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Ok could someone please clear this up....

Last response: in Graphics & Displays
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November 30, 2002 3:29:32 PM

Pretty much everyone has been stating 1ghz DDR2 ram for the GeForceFX, however exactly how they come up with this number is harder to come by. Before you start to moan about another NV30 thread (I know, I'm probably too late :wink: ), I only have one question: What exactly does the 1ghz DDR2 spec entail? I mean, is it running at 500mhz, or 250mhz? I've heard both, so I'm getting very confused. Any clarification you guys have would be very helpful.

-mac404

You only die once, don't mess it up.

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November 30, 2002 3:56:34 PM

if DEFINATELY runs at 500mhz. ive read this from numerous sources. DDR2 still runs at double the clock speed effectively, but it allows higher speeds than standard DDR and its supposed to allow twice as much data to be passes per clock compared to DDR, or 4 times as much per clock compared to SDR. thats what they say
November 30, 2002 4:05:45 PM

I too have been greatly confused by all this talk about DDR2 and I wonder why none of the hardware sites have written an article about new memory technologies in general.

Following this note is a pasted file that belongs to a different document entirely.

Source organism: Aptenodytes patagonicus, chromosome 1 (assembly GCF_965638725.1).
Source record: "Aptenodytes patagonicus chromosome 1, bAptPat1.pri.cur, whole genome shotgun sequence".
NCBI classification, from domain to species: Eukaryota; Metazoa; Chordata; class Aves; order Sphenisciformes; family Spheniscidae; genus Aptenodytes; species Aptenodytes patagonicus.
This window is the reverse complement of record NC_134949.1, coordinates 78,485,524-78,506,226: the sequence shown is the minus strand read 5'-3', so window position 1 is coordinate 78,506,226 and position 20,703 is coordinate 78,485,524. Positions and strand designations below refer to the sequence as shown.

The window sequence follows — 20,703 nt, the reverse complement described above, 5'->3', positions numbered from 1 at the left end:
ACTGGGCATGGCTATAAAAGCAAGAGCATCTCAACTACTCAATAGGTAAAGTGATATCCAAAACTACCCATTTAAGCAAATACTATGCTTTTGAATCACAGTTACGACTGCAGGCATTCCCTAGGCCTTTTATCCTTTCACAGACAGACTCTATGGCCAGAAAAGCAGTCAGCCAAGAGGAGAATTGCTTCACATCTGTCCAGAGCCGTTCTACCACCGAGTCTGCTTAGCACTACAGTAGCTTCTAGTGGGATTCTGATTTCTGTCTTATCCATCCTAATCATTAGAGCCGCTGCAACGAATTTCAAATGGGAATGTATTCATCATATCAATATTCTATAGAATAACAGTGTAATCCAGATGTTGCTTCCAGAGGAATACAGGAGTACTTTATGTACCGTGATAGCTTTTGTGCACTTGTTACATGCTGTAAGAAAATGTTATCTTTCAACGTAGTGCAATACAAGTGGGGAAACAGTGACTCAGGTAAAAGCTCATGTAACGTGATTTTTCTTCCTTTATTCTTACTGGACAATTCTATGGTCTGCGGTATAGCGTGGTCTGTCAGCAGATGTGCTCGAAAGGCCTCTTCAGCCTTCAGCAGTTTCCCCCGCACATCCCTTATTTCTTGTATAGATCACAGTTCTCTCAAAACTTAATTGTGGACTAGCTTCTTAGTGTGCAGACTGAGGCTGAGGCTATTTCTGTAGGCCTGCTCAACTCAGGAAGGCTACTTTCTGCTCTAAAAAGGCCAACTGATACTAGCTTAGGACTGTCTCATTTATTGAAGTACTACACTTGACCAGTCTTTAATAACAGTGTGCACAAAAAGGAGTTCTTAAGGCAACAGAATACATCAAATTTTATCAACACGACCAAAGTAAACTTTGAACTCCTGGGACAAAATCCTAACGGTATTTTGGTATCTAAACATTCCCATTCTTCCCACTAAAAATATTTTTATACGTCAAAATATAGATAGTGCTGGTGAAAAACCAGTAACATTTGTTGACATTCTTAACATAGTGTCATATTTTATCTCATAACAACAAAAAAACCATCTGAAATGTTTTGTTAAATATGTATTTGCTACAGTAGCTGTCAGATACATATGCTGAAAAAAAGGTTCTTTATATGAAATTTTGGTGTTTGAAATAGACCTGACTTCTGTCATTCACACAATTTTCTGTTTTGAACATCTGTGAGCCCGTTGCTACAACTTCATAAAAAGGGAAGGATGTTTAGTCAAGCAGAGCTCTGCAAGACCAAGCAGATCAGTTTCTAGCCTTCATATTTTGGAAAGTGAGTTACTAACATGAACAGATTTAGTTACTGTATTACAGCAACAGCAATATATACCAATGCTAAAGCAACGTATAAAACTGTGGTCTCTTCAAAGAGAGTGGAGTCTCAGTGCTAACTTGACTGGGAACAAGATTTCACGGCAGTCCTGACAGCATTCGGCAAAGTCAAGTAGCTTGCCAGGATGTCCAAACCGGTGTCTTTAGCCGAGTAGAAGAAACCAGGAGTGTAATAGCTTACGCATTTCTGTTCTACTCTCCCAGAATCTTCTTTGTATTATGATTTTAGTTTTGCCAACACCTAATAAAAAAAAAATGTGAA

However in the anandtech preview of the GFFX he states that nvidia doesn't use real DDR2 on the card. Only some of the characteristics from the JEDEC specification are used. He then writes that this type of memory does not transfer 4 times per clock but only twice, which could imply that the JEDEC specification calls for 4 transfers per clock. Also there is no such thing as real DDR2 for graphics cards because no official specification exists.

The answer to your question: The ram on GFFX runs at 500 Mhz!

Many people will disagree with real DDR2 transfering 4 times per clock - they will say that that's what QDR is for. I really am not sure about DDR2 specs but I'll look into it if I can get my hands and the JEDEC DDR2 spec.

By the way, if the memory transferred 4 times per clock it would have an effective speed of 2000Mhz just like the QDR technology used in the P4 FSB.

Regards
Andreas


<P ID="edit"><FONT SIZE=-1><EM>Edited by AndyK on 11/30/02 01:12 PM.</EM></FONT></P>
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November 30, 2002 5:01:32 PM

Thank you. I was pretty sure it ran at 500mhz as well, however a site or two were saying some other things that got me confused. That could make sense that it's not completely the DDR2 spec. From the memory section of this board:
"DDR2 is the next generation DDR memory that uses a quad pumped data bus as opposed to the dual pumped data bus for ordinary DDR."
And some bandwith from the "preliminary JEDEC spec":
As part of the preliminary spec, JEDEC approved 400 and 533MHz DDR chips. Comparable DDR memory modules would carry the PC3200 nomenclature for a 3.2Gbyte/s bandwidth using the 400MHz chip, and PC4300, with a bandwidth of 4.3GBytes/s for the 533MHz chip.
If anyone wants to figure that out (I am too tired to think very clearly), go ahead.